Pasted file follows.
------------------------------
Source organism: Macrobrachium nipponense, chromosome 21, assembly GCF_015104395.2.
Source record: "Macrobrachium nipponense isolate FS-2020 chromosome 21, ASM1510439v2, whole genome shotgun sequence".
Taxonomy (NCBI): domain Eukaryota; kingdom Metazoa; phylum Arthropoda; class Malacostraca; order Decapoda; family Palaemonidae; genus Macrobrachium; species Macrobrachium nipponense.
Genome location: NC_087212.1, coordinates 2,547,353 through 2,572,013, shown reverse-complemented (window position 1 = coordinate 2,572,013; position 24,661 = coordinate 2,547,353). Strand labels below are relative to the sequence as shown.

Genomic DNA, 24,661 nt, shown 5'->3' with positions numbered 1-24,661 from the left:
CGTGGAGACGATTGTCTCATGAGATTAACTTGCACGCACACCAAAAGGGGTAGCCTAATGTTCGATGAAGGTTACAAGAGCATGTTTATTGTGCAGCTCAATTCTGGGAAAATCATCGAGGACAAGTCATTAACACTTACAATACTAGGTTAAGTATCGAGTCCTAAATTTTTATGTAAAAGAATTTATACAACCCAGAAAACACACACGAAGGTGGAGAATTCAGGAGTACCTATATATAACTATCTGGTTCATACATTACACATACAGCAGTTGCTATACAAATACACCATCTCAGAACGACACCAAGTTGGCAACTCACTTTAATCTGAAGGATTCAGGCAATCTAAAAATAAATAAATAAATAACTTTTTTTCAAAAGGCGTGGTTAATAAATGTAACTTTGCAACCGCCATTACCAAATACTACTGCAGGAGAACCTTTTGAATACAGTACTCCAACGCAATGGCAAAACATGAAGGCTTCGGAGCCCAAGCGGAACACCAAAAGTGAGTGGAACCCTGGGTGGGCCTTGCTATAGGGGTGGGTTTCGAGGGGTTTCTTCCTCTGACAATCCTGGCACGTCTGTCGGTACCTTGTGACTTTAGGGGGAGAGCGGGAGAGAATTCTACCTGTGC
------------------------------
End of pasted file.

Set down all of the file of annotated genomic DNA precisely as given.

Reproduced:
Source organism: Macrobrachium nipponense, chromosome 21, assembly GCF_015104395.2.
Source record: "Macrobrachium nipponense isolate FS-2020 chromosome 21, ASM1510439v2, whole genome shotgun sequence".
Taxonomy (NCBI): domain Eukaryota; kingdom Metazoa; phylum Arthropoda; class Malacostraca; order Decapoda; family Palaemonidae; genus Macrobrachium; species Macrobrachium nipponense.
Genome location: NC_087212.1, coordinates 2,547,353 through 2,572,013, shown reverse-complemented (window position 1 = coordinate 2,572,013; position 24,661 = coordinate 2,547,353). Strand labels below are relative to the sequence as shown.

Genomic DNA, 24,661 nt, shown 5'->3' with positions numbered 1-24,661 from the left:
CGTGGAGACGATTGTCTCATGAGATTAACTTGCACGCACACCAAAAGGGGTAGCCTAATGTTCGATGAAGGTTACAAGAGCATGTTTATTGTGCAGCTCAATTCTGGGAAAATCATCGAGGACAAGTCATTAACACTTACAATACTAGGTTAAGTATCGAGTCCTAAATTTTTATGTAAAAGAATTTATACAACCCAGAAAACACACACGAAGGTGGAGAATTCAGGAGTACCTATATATAACTATCTGGTTCATACATTACACATACAGCAGTTGCTATACAAATACACCATCTCAGAACGACACCAAGTTGGCAACTCACTTTAATCTGAAGGATTCAGGCAATCTAAAAATAAATAAATAAATAACTTTTTTTCAAAAGGCGTGGTTAATAAATGTAACTTTGCAACCGCCATTACCAAATACTACTGCAGGAGAACCTTTTGAATACAGTACTCCAACGCAATGGCAAAACATGAAGGCTTCGGAGCCCAAGCGGAACACCAAAAGTGAGTGGAACCCTGGGTGGGCCTTGCTATAGGGGTGGGTTTCGAGGGGTTTCTTCCTCTGACAATCCTGGCACGTCTGTCGGTACCTTGTGACTTTAGGGGGAGAGCGGGAGAGAATTCTACCTGTGC